smart pens for research

I have three students working with me this summer doing collaborative research (that’s the hot phrase for that here at Hamline U.). I like using these research opportunities to teach students the value of a lab notebook, since I don’t think they really get that from doing week-to-week labs in our early curriculum. What I’ve never liked about lab notebooks is I don’t have easy access to them other than when they come in for meetings with me. I also don’t like how none of us really remember all the details of a calculation or experiment several weeks later, even though I try to get on them to take notes often, especially at the end of every day.

In comes the notion of having them use a smart pen and notebook from Livescribe. I had that brainstorm last Monday and already I’m loving it! For my teaching, I purchased seven pens a couple years ago. All I had to do this summer was get new notebooks for them ($24 for 4 large notebooks). I’ve now checked both a pen and a new notebook out to each student. I’ve encouraged them to use them the same as a normal notebook, but to turn on the audio recording often, if not always.

The value to me so far is to be able to collect back the pens, load the content onto my computer, and listen to their issues/reasoning/questions with notes to go along with them. I was home on Thursday and collected their pens on Friday. After listening in the morning, I felt fully prepared for our group meeting where we made plans for the next steps.

I’m also excited to have a full digital copy of all their work at the end of the summer, to aid in bringing new students into the project in the future.

One downside we’ve discovered already is that it feels like a waste of the somewhat-expensive paper to paste in a printout of something, like I would normally encourage them to do with a regular notebook. We’ve decided to tackle that by having them post digital copies of anything they’d normally paste in onto our google site with cross-references both ways. I imagine that’ll work ok, but I’ll watch to see as the summer goes on.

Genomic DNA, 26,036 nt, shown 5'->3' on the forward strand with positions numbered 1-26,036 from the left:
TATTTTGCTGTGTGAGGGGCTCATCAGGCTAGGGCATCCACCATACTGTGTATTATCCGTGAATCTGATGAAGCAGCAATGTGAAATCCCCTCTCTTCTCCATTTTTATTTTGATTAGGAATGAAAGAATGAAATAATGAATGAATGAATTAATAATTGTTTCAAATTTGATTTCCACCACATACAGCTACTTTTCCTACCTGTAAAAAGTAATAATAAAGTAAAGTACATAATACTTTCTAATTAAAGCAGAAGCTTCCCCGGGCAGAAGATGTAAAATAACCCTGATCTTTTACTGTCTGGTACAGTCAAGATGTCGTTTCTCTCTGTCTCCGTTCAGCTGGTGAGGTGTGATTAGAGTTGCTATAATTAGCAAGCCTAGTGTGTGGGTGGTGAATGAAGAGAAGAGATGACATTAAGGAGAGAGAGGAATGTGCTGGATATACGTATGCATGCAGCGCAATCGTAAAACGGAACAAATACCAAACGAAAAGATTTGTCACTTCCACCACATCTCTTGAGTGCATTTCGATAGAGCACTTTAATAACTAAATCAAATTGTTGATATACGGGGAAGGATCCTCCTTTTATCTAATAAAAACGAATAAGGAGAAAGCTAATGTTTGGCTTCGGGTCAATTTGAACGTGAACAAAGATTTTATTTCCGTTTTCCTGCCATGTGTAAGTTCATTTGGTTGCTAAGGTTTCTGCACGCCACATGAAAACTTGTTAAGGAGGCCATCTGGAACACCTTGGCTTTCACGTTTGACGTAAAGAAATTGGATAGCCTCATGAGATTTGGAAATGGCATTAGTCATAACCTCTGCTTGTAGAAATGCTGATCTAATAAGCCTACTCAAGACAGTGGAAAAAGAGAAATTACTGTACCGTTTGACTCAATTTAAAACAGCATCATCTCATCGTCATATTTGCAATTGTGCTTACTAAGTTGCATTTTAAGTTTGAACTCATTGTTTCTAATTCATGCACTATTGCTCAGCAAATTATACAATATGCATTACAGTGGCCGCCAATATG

How do you use research notebooks with your students? What up- and down-sides do you see for this approach that I haven’t thought of?

About Andy Rundquist

Professor of physics at Hamline University in St. Paul, MN
This entry was posted in physics, teaching. Bookmark the permalink.

7 Responses to smart pens for research

  1. bretbenesh says:

    Hi Andy,

    This sounds cool. I think I have already asked you this, but: how did you get the money to buy the pens? Start-up funds? Out-of-pocket? Grant?

    • Andy "SuperFly" Rundquist says:

      I just used some departmental funds to get them since we saw how it would aid in teaching/learning.

  2. Pingback: Digital lab notebooks: what works and what doesn't? - ProfHacker - The Chronicle of Higher Education

  3. henkpostma says:

    We have set up a wiki for my students to use as a lab notebook. Works reasonably well.

    • Andy "SuperFly" Rundquist says:

      This summer we’ve been using the new Livescribe sky pen that auto-syncs to evernote via wifi. That’s been pretty cool.

  4. Joaquín says:

    This comes a bit late… but I was wondering how did this progress over time.
    Did you manage to hone a system to embed images into the digital version of the notebook?
    I’ve just started to use Livescribe 3 for myself (which updates the digital notebook on the go in the smartphone or tablet) and this is the only bit I am finding a bit difficult – it would be great to be able to embed digital images but it does not seem to be possible right now.

    • Andy "SuperFly" Rundquist says:

      I never solved that problem. Instead I switched my students over to OneNote this past summer using a collaborative notebook. I gave them a wacom tablet to use for handwriting but they just typed everything.

      On Thu, Sep 11, 2014 at 2:44 AM, SuperFly Physics wrote:


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